McCance, K. L. & Huether, S. E. (2019). Pathophysiology: The biologic basis for disease in adults and children (8th ed.). St. Louis, MO: Mosby/Elsevier.
Soo, P. (2018, July, 28). Pathophysiology Ch 10 alterations in immune function [Video File]. Retrieved February 23, 2020 from https://www.youtube.com/watch?v=Jz0wx1-jTds
Sonia – Discussion Week 1 – Scenario 1
Main Question Post
In an attempt to treat this patient’s symptoms of strep throat, the provider prescribed amoxicillin, an antibiotic, to treat the bacteria that causes strep throat and manage the signs that the patient is experiencing. According to Lockett, Huoman, and Holloway, a family history of allergies is a risk factor for individuals developing allergic reactions (2015).
Mothers with a history of hypersensitivity increase their child’s risk factor of producing the same allergies as them (Lockett, Huoman, & Holloway, 2015). However, parents having an allergic reaction does not mean that the child will have the same allergy or experience the same response when exposed to allergens (Cleveland Clinic, 2015).
It appears that although it is common for children to experience allergies when inherited from a parent, an allergic response can decrease and diminish over time (Shenoy et al., 2019). The patient in this scenario had a genetically-linked anaphylactic reaction to the amoxicillin prescribed.
According to the patient’s medical history, there was no history of known food or drug allergies and the patient was negative for frequent infections as a child. This suggests that the patient had no experience receiving penicillin-like antibiotics, so there was no recent exposure to amoxicillin that would have allowed the provider to anticipate the patient’s response.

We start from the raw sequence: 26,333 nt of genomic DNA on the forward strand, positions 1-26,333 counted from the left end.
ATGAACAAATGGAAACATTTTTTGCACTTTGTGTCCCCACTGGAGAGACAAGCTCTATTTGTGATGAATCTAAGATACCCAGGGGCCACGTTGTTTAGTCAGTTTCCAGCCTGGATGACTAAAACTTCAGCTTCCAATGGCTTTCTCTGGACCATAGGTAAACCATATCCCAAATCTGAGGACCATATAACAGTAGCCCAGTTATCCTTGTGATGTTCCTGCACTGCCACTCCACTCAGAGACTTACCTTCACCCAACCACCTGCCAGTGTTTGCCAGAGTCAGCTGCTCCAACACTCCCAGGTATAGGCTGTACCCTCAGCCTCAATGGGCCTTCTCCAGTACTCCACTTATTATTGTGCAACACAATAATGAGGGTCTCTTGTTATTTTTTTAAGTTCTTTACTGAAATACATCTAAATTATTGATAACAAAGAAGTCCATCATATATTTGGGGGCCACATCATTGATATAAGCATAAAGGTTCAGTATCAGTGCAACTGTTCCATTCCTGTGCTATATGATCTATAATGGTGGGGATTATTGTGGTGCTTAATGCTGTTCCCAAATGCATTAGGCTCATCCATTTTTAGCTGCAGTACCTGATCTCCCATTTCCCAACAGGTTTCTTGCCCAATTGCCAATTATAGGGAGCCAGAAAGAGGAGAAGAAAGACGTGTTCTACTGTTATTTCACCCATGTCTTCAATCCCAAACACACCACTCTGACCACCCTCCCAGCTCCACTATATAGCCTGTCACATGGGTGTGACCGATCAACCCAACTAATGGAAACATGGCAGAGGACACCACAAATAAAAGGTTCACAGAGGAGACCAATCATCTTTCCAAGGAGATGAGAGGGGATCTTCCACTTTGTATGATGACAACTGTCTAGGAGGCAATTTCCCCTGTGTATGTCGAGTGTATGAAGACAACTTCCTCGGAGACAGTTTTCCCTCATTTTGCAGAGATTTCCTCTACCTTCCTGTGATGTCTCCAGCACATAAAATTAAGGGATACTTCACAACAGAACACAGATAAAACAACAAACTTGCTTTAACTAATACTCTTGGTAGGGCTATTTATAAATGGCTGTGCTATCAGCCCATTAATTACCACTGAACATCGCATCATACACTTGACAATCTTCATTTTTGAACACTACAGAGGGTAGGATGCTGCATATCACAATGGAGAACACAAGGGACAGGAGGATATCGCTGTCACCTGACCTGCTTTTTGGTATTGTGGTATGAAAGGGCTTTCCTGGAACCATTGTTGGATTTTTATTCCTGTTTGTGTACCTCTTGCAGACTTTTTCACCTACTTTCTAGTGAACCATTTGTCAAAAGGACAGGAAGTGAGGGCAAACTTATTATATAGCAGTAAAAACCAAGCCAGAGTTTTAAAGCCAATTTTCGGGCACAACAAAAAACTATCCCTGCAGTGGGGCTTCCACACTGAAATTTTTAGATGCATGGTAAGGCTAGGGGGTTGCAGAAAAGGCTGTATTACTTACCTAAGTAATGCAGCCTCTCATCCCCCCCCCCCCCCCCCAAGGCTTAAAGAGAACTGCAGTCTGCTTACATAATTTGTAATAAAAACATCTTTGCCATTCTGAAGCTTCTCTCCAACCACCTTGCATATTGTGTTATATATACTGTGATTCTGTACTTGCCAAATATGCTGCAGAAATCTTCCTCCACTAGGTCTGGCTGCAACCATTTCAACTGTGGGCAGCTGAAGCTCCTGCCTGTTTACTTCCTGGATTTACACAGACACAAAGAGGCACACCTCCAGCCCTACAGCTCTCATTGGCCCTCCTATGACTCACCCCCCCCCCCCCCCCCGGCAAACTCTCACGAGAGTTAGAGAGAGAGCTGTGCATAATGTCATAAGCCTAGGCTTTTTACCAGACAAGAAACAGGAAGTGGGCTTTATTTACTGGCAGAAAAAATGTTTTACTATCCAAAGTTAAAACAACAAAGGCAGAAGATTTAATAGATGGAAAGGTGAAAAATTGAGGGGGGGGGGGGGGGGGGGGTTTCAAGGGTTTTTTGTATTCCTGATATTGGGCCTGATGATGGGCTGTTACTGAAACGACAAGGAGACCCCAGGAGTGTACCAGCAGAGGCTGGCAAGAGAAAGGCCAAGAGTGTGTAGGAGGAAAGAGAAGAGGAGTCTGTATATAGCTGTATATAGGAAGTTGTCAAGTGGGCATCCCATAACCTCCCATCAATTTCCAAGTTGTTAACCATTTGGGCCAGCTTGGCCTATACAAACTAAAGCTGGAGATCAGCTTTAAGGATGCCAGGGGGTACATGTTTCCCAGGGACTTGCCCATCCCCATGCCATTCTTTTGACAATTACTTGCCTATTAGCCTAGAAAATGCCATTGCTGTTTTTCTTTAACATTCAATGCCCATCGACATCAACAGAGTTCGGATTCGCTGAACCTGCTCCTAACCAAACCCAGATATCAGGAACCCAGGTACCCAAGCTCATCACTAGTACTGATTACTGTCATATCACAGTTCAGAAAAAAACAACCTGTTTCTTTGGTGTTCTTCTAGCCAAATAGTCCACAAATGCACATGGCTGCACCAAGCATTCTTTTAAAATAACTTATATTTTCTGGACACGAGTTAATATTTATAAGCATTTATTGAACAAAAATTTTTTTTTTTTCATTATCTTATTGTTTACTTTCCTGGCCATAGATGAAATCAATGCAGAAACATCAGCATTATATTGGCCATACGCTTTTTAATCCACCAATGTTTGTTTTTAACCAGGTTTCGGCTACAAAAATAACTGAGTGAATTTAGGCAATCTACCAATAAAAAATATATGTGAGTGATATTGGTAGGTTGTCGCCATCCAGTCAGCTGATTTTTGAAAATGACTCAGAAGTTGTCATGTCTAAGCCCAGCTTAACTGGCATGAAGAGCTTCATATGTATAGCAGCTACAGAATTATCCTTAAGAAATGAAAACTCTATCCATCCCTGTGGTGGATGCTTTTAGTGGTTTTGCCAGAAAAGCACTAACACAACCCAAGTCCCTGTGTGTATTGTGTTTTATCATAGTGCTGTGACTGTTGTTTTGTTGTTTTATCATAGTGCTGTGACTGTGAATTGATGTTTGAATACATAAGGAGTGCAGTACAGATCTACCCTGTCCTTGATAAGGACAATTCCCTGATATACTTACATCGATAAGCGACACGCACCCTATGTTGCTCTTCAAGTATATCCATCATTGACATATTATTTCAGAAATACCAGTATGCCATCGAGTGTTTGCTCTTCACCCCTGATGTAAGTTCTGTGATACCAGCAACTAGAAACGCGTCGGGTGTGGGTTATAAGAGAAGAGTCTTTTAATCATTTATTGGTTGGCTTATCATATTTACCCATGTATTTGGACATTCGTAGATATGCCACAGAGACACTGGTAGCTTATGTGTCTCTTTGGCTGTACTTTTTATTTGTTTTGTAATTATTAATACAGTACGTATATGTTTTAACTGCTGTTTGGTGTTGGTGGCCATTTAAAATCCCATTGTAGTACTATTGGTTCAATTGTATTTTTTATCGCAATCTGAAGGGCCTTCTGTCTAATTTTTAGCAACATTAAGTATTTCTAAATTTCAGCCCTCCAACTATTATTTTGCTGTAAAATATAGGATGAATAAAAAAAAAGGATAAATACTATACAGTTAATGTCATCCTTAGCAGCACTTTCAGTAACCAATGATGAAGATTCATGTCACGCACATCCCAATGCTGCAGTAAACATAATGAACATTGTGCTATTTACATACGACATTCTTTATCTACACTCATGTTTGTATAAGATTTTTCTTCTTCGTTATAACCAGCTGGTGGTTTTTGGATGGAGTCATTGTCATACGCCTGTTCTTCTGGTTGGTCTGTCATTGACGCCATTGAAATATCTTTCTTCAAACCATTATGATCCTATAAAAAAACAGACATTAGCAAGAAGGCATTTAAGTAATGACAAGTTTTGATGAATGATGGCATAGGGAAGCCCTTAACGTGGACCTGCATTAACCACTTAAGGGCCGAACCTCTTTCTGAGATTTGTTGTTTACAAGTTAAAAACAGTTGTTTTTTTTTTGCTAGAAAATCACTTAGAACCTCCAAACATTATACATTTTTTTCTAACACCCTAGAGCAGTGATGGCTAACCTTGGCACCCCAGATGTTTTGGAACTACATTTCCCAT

This patient experienced a severe allergic reaction because several body systems displayed an immediate reaction to a drug with swollen lips and tongue, difficulty breathing, and audible wheezes, which are signs of anaphylaxis (Cleveland Clinic, 2015). Anaphylactic reactions to amoxicillin, as a beta-lactam antibiotic, is a standard Type 1 hypersensitivity reaction that is IgE-mediated.
IgE is an antibody that affects mast cells upon exposure to the antigen, but the effect decreases over time (Reber, Hernandez, & Galli, 2017). According to Patterson and Stankewicz, the patient may have a less severe reaction to amoxicillin in the future if this antibiotic is avoided for an extended time (2019).
If this patient scenario reported an adverse family history of allergies to penicillin-like drugs, although the research has found a connection, I would not stress the significant risk of inheriting drug allergies from parents. I believe this was a Type 1 hypersensitivity response to amoxicillin (Reber, Hernandez, & Galli, 2017).
If the patient had a prior history of taking this antibiotic, I would not maintain my belief that this was a Type 1 response due to the critical nature of this reaction without prior warning.
Cleveland Clinic. (2015). Allergies in children. Retrieved from https://my.clevelandclinic.org/health/diseases/13080-allergies-in-children
Lockett, G. A., Huoman, J., & Holloway, J. W. (2015). Does allergy begin in utero? Pediatric Allergy and Immunology, 26, 394–402. Doi: 10.1111/pai.12408
Patterson, R. A., & Stankewicz, H. A. (2019). Penicillin allergy. Stat Pearls [Internet]. Retrieved from https://www.ncbi.nlm.nih.gov/books/NBK459320/
Reber, L. L., Hernandez, J. D., & Galli, S. J. (2017). The pathophysiology of anaphylaxis. The Journal of Allergy and Clinical Immunology, 140(2), 335–348. http://dx.doi.org/doi: 10.1016/j.jaci.2017.06.003
Shenoy, E. S., Macy, E., Rowe, T., & Blumenthal, K. G. (2019). Evaluation and management of penicillin allergy: A review. Journal of the American Medical Association, 321(2), 188-199. http://dx.doi.org/doi: 10.1001/jama.2018.19283